Train cars derailed in Ohio are ‘controlled released’ of toxic chemicals

train cars derailed in ohio are 'controlled released' of toxic chemicals

Despite fears of a “catastrophic” explosion near the Ohio-Pennsylvania border, crews in Ohio began releasing hazardous chemicals from five cars of a derailed train.

On Monday afternoon, a loud boom and a large plume of black smoke were seen, which officials also called a “controlled explosion.” The Pennsylvania emergency management agency said Monday evening that even though the smoke appeared alarming, everything went according to plan.

Air and water measurements found by the agency were not alarming. The governor of Pennsylvania urged residents to stay indoors. According to Norfolk Southern Railroad’s Scott Deutsch, the release process involves creating a small hole in each tank car and allowing substances to sink into a pit, which is then ignited. On Monday, Deutsch said, “We are doing this so that we can control these tank cars that we are concerned about.”

Gov. Mike DeWine approved the controlled release in East Palestine, Ohio, earlier on Monday. DeWine said waiting until the cars broke down themselves would have been more difficult.

A police officer canvassed East Palestine to evacuate any remaining residents. DeWine issued an evacuation order for residents living within a mile of the derailment site on Sunday evening. The evacuation order has been extended to residents living within a one-mile-by-two-mile radius of the site, including parts of Pennsylvania, as a result of the operation. The release of chemicals could be deadly if inhaled. The chemicals could also cause burns or serious lung damage.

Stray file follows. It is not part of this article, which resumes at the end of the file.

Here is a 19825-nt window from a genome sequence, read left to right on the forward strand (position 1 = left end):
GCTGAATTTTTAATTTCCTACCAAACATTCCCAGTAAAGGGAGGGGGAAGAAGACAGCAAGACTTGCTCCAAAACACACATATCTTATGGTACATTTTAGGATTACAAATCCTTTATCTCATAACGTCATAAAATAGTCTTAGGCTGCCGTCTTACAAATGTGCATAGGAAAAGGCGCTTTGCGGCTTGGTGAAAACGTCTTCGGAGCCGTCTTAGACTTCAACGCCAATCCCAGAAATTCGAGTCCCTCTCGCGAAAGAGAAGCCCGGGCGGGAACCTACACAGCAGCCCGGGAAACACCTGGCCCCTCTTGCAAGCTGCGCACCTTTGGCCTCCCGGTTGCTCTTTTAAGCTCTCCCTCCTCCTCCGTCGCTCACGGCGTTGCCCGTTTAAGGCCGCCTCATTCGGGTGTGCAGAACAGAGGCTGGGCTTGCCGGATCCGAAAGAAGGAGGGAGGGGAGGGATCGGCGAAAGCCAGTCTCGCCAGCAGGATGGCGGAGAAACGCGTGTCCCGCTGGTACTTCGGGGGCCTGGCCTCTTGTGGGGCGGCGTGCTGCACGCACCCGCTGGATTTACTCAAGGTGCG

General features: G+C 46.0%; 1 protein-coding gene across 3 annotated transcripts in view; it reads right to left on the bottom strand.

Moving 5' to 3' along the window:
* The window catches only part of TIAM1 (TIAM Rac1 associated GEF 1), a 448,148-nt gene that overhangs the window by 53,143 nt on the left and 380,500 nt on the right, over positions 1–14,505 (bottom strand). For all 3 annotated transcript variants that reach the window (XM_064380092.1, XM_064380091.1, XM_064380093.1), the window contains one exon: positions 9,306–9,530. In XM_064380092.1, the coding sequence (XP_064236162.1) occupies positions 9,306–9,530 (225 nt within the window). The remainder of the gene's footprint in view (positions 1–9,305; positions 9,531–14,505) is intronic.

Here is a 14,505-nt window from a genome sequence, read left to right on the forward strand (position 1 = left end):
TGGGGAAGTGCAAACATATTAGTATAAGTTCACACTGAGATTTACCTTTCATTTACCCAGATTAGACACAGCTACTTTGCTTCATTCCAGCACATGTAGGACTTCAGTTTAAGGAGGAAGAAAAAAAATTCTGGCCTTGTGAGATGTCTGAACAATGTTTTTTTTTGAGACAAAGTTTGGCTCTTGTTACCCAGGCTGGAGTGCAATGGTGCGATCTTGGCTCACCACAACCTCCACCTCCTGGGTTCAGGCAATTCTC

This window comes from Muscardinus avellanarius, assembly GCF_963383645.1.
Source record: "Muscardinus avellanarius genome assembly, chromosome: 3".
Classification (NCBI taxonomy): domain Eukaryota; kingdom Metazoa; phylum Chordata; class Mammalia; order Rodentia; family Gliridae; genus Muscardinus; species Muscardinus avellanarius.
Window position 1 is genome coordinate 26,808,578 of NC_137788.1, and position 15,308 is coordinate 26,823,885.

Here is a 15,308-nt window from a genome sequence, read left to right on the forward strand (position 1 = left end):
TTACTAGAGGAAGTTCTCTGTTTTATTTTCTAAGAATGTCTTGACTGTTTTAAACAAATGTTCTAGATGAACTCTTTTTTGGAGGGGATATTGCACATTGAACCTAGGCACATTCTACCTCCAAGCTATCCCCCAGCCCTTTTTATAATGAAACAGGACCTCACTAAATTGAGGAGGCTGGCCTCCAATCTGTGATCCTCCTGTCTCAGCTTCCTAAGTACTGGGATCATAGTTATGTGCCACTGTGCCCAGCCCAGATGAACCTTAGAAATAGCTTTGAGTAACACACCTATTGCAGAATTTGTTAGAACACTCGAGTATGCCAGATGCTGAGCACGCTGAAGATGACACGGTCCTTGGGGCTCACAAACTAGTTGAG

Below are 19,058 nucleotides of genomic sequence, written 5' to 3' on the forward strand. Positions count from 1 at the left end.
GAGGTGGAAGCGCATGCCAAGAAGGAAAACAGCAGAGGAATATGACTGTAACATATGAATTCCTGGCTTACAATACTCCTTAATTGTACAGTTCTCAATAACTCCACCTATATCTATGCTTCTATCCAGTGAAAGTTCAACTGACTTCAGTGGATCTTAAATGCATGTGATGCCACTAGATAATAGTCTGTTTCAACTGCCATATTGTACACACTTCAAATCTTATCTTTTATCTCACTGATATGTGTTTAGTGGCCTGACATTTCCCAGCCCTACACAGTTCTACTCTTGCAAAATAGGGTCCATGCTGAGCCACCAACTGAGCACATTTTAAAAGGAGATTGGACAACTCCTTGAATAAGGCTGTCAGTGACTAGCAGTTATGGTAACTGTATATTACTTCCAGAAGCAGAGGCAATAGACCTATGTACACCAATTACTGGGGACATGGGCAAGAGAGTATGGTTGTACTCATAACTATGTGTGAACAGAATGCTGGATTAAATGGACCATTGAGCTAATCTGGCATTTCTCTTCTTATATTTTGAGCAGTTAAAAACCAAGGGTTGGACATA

According to officials, the derailed cars contained hazardous materials such as vinyl chloride, phosgene and combustible liquids. Columbiana County Emergency Management Agency officials are monitoring air quality and sampling water from Sulphur Run, a nearby stream, for contamination. Residents were assured that the air and water were safe as of Sunday afternoon.

Ten of the 50 derailed cars contained hazardous materials – five of them contained vinyl chloride, according to the National Transportation Safety Board. This fire resulted in a strong odor around the area, according to member station WOSU.

During a press conference on Sunday, the agency said investigations are ongoing, but preliminary findings indicate one of the rail car axles experienced mechanical issues. Three crew members on the train were able to escape unharmed, the agency said.

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